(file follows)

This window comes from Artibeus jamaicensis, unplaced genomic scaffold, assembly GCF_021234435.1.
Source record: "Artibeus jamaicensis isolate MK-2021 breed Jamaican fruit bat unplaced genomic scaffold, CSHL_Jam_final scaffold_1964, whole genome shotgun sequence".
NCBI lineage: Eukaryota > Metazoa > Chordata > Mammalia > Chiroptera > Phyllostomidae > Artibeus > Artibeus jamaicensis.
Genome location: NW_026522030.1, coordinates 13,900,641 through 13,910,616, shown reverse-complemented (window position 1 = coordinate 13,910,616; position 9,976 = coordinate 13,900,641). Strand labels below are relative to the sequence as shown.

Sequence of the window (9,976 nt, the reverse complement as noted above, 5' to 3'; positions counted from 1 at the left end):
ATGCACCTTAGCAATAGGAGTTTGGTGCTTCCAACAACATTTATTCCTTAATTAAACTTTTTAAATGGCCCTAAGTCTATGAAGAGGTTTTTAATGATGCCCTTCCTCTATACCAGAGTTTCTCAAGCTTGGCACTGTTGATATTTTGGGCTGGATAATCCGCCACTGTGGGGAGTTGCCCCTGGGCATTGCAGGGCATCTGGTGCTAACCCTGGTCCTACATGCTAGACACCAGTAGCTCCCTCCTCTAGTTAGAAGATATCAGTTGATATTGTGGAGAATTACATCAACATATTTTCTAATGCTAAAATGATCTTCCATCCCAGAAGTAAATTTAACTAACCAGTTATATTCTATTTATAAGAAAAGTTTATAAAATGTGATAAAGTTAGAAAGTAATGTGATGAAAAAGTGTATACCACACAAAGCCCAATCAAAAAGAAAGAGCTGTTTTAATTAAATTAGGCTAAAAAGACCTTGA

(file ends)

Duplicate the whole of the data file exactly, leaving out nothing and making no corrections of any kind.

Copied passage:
This window comes from Artibeus jamaicensis, unplaced genomic scaffold, assembly GCF_021234435.1.
Source record: "Artibeus jamaicensis isolate MK-2021 breed Jamaican fruit bat unplaced genomic scaffold, CSHL_Jam_final scaffold_1964, whole genome shotgun sequence".
NCBI lineage: Eukaryota > Metazoa > Chordata > Mammalia > Chiroptera > Phyllostomidae > Artibeus > Artibeus jamaicensis.
Genome location: NW_026522030.1, coordinates 13,900,641 through 13,910,616, shown reverse-complemented (window position 1 = coordinate 13,910,616; position 9,976 = coordinate 13,900,641). Strand labels below are relative to the sequence as shown.

Sequence of the window (9,976 nt, the reverse complement as noted above, 5' to 3'; positions counted from 1 at the left end):
ATGCACCTTAGCAATAGGAGTTTGGTGCTTCCAACAACATTTATTCCTTAATTAAACTTTTTAAATGGCCCTAAGTCTATGAAGAGGTTTTTAATGATGCCCTTCCTCTATACCAGAGTTTCTCAAGCTTGGCACTGTTGATATTTTGGGCTGGATAATCCGCCACTGTGGGGAGTTGCCCCTGGGCATTGCAGGGCATCTGGTGCTAACCCTGGTCCTACATGCTAGACACCAGTAGCTCCCTCCTCTAGTTAGAAGATATCAGTTGATATTGTGGAGAATTACATCAACATATTTTCTAATGCTAAAATGATCTTCCATCCCAGAAGTAAATTTAACTAACCAGTTATATTCTATTTATAAGAAAAGTTTATAAAATGTGATAAAGTTAGAAAGTAATGTGATGAAAAAGTGTATACCACACAAAGCCCAATCAAAAAGAAAGAGCTGTTTTAATTAAATTAGGCTAAAAAGACCTTGA